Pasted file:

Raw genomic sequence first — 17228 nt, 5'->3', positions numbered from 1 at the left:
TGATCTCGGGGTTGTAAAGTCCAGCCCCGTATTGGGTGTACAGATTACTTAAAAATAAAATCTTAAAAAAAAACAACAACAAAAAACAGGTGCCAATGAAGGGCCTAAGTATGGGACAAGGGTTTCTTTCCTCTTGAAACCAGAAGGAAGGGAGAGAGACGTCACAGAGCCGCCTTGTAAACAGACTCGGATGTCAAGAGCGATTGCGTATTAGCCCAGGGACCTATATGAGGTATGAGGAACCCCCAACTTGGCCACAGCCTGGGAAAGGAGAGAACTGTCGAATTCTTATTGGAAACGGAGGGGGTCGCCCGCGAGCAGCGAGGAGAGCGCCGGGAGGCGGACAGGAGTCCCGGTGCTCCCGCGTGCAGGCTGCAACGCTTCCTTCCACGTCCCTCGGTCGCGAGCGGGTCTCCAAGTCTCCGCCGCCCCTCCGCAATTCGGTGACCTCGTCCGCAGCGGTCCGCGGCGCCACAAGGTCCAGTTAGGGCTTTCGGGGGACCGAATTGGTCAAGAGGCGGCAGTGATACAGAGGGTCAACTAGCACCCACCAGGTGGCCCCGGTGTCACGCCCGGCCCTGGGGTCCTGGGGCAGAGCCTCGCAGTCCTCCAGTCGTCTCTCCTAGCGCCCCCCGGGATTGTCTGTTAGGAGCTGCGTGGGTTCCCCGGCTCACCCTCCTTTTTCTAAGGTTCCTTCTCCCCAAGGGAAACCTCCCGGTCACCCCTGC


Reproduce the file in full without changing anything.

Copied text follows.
Raw genomic sequence first — 17228 nt, 5'->3', positions numbered from 1 at the left:
TGATCTCGGGGTTGTAAAGTCCAGCCCCGTATTGGGTGTACAGATTACTTAAAAATAAAATCTTAAAAAAAAACAACAACAAAAAACAGGTGCCAATGAAGGGCCTAAGTATGGGACAAGGGTTTCTTTCCTCTTGAAACCAGAAGGAAGGGAGAGAGACGTCACAGAGCCGCCTTGTAAACAGACTCGGATGTCAAGAGCGATTGCGTATTAGCCCAGGGACCTATATGAGGTATGAGGAACCCCCAACTTGGCCACAGCCTGGGAAAGGAGAGAACTGTCGAATTCTTATTGGAAACGGAGGGGGTCGCCCGCGAGCAGCGAGGAGAGCGCCGGGAGGCGGACAGGAGTCCCGGTGCTCCCGCGTGCAGGCTGCAACGCTTCCTTCCACGTCCCTCGGTCGCGAGCGGGTCTCCAAGTCTCCGCCGCCCCTCCGCAATTCGGTGACCTCGTCCGCAGCGGTCCGCGGCGCCACAAGGTCCAGTTAGGGCTTTCGGGGGACCGAATTGGTCAAGAGGCGGCAGTGATACAGAGGGTCAACTAGCACCCACCAGGTGGCCCCGGTGTCACGCCCGGCCCTGGGGTCCTGGGGCAGAGCCTCGCAGTCCTCCAGTCGTCTCTCCTAGCGCCCCCCGGGATTGTCTGTTAGGAGCTGCGTGGGTTCCCCGGCTCACCCTCCTTTTTCTAAGGTTCCTTCTCCCCAAGGGAAACCTCCCGGTCACCCCTGC